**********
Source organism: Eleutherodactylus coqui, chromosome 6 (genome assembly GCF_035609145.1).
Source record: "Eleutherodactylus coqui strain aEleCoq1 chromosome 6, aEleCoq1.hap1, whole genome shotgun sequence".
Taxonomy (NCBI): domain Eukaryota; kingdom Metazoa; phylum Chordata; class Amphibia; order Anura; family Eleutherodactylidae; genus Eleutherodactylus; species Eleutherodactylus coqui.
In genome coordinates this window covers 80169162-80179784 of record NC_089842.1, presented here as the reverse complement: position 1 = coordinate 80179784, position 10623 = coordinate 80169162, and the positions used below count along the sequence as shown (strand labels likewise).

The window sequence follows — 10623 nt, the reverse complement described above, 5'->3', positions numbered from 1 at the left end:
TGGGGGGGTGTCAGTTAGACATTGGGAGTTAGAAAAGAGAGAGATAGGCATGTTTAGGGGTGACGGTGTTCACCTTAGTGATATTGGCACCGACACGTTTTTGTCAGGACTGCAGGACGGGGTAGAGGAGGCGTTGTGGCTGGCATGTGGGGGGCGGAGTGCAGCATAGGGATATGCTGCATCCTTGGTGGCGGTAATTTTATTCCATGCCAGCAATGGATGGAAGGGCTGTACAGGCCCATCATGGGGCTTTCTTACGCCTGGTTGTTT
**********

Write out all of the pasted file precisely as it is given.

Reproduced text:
Source organism: Eleutherodactylus coqui, chromosome 6 (genome assembly GCF_035609145.1).
Source record: "Eleutherodactylus coqui strain aEleCoq1 chromosome 6, aEleCoq1.hap1, whole genome shotgun sequence".
Taxonomy (NCBI): domain Eukaryota; kingdom Metazoa; phylum Chordata; class Amphibia; order Anura; family Eleutherodactylidae; genus Eleutherodactylus; species Eleutherodactylus coqui.
In genome coordinates this window covers 80169162-80179784 of record NC_089842.1, presented here as the reverse complement: position 1 = coordinate 80179784, position 10623 = coordinate 80169162, and the positions used below count along the sequence as shown (strand labels likewise).

The window sequence follows — 10623 nt, the reverse complement described above, 5'->3', positions numbered from 1 at the left end:
TGGGGGGGTGTCAGTTAGACATTGGGAGTTAGAAAAGAGAGAGATAGGCATGTTTAGGGGTGACGGTGTTCACCTTAGTGATATTGGCACCGACACGTTTTTGTCAGGACTGCAGGACGGGGTAGAGGAGGCGTTGTGGCTGGCATGTGGGGGGCGGAGTGCAGCATAGGGATATGCTGCATCCTTGGTGGCGGTAATTTTATTCCATGCCAGCAATGGATGGAAGGGCTGTACAGGCCCATCATGGGGCTTTCTTACGCCTGGTTGTTT